Conference Paper

Interactive Rendering of Translucent Objects.

Max-Planck-Inst. fur Inf., Saarbrucken, Germany
DOI: 10.1109/PCCGA.2002.1167862 Conference: 10th Pacific Conference on Computer Graphics and Applications (PG 2002), 9-11 October 2002, Beijing, China
Source: DBLP


This paper presents a rendering method for translucent objects, in which view point and illumination can be modified at interactive rates. In a preprocessing step the impulse response to incoming light impinging at each surface point is computed and stored in two different ways: The local effect on close-by surface points is modeled as a per-texel filter kernel that is applied to a texture map representing the incident illumination. The global response (i.e. light shining through the object) is stored as vertex-to-vertex throughput factors for the triangle mesh of the object. During rendering, the illumination map for the object is computed according to the current lighting situation and then filtered by the precomputed kernels. The illumination map is also used to derive the incident illumination on the vertices which is distributed via the vertex-to-vertex throughput factors to the other vertices. The final image is obtained by combining the local and global response. We demonstrate the performance of our method for several models.

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Available from: Philippe Bekaert, Oct 10, 2015
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    • "Several interactive methods based on Jensen's model have been presented. Lensch et al. [7] and Hao et al. [8] used precomputed information and estimated multiple scattering with vertex to vertex light transfer. However, both of them ignored single scattering which is necessary for physically-correct rendering. "
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    ABSTRACT: We present a novel technique for real-timely rendering translucent objects. Our technique is mainly based on translucent shadow maps with a new adaptive sampling strategy. In this sampling strategy, the hierarchy levels and positions for sampling are selected according to the size of target object. By our optimization, less storage in the texture is required than that in previous methods. Compared with previous methods, our technique provide a way to choose the proper sampling pattern and is applicable for a wider range of object sizes. With the implementation on GPU, the presented technique is able to render translucent objects in animated scenes where lights and material parameters vary real-timely without any lengthy preprocessing.
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    • "Based on the investigations on the related literature , we understand that there are still challenges for real-time rendering of deformable translucent objects. Most of existing approaches suffer from either efficiency issue such as [14] [13], or lacking photo-realistic effects like [10] [17], in terms of deformable models. This paper describes our efforts on boosting the performance and quality with a new approximate image-space approach. "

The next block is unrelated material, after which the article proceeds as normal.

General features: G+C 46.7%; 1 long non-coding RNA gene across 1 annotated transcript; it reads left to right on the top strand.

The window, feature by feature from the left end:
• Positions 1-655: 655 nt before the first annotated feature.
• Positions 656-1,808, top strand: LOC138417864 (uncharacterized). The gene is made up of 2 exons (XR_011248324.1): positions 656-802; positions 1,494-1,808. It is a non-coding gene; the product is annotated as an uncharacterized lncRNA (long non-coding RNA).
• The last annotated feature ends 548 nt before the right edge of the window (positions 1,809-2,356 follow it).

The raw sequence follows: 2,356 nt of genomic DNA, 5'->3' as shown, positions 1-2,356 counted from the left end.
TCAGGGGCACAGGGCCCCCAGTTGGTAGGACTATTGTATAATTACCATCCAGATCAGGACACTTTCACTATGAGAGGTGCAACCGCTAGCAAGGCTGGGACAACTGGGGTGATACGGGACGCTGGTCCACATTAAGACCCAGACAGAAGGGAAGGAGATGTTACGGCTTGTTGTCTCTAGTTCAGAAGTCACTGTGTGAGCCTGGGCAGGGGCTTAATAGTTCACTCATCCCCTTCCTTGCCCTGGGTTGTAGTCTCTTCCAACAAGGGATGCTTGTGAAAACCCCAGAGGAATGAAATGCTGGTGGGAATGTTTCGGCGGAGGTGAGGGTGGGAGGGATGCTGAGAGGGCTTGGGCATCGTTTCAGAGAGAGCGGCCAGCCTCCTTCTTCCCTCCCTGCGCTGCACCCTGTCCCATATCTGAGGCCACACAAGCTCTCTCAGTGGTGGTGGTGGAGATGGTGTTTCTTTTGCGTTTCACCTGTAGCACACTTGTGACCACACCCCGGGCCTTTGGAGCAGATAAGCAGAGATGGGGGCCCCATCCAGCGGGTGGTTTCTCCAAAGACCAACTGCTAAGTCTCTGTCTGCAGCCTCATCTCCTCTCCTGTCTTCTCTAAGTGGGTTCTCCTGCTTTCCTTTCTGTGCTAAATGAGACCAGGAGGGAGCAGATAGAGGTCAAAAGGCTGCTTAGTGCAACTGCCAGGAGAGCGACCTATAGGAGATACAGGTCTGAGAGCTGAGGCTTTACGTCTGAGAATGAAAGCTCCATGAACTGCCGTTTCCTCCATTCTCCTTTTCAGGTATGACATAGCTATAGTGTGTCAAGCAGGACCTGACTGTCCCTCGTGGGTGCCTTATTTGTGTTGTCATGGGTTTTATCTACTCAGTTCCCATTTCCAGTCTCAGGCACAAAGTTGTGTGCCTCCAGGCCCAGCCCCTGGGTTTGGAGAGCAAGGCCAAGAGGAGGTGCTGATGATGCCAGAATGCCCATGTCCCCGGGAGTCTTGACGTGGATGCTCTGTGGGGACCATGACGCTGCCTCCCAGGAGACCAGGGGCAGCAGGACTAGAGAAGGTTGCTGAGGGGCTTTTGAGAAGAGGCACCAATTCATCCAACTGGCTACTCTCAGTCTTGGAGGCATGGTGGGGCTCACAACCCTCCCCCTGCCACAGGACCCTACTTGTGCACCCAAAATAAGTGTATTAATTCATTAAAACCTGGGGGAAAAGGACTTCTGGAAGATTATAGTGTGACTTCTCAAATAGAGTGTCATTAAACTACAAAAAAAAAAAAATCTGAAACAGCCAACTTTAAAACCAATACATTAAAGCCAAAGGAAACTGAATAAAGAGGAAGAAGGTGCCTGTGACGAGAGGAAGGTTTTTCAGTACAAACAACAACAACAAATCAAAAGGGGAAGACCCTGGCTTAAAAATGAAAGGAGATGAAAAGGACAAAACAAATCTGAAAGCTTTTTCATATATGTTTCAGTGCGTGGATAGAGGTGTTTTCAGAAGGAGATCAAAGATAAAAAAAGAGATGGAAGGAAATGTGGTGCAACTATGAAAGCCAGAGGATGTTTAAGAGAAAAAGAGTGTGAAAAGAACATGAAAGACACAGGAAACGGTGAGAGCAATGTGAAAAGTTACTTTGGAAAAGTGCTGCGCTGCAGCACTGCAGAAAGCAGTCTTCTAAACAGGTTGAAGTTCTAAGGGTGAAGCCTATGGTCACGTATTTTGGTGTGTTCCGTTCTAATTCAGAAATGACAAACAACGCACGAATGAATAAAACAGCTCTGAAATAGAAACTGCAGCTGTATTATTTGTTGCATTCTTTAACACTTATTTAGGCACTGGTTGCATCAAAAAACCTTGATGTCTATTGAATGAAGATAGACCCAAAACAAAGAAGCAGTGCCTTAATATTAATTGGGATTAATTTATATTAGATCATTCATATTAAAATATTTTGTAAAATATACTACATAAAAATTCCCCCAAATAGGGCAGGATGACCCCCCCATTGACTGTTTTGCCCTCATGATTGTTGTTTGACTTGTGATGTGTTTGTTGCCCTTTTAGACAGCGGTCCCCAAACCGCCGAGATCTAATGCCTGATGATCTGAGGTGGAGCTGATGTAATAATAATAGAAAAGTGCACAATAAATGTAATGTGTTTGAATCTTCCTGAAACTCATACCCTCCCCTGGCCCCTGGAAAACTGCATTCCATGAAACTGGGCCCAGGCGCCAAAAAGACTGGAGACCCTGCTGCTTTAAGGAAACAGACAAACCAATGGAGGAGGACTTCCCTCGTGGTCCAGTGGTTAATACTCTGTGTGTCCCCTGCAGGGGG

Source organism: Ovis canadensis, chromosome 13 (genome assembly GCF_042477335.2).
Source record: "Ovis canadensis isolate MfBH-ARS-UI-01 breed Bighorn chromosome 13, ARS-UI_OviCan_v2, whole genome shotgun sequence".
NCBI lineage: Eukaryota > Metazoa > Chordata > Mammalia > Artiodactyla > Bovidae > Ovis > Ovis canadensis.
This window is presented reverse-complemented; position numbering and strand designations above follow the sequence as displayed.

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    ABSTRACT: Although lots of works have been engaged in interactive and realistic rendering of translucent materials, efficient processing for deformable models remains a challenging problem. In this paper we introduce an approximate image-space approach for real-time rendering of deformable translucent models by taking account of diffuse multiple sub-surface scattering. We decom- pose the process into two stages, called the Gathering and Scattering corresponding to the computations for incident and exiting irradiance respectively. We derive a simpli- fied all-frequency illumination model for the gathering of the incident irradiance, which is amenable for deformable models using two auxiliary textures. We introduce two modes for efficient accomplishment of the view-dependent scattering. We implement our approach by fully exploiting the capabilities of graphics process- ing units (GPUs). Our implementation achieves visually plausible results and real-time frame rates for deformable models on commodity desktop PCs.
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    • "Our goal is to render deformable, translucent objects at interactive rates under varying lighting and viewing conditions (see figure 1 and color page for examples). Lensch et al. [16] proposed a method, which is interactive, but only for rigid objects with fixed, possibly inhomogeneous, subsurface scattering properties. The method by Hao et al. [5] renders translucent but rigid objects in real-time. "
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    ABSTRACT: A novel approach is presented to efficiently render local subsurface scattering effects. We introduce an importance sampling scheme for a practical subsurface scattering model. It leads to a simple and efficient rendering algorithm, which operates in image-space, and which is even amenable for implementation on graphics hardware. We demonstrate the applicability of our technique to the problem of skin rendering, for which the subsurface transport of light typically remains local. Our implementation shows that plausible images can be rendered interactively using hardware acceleration.
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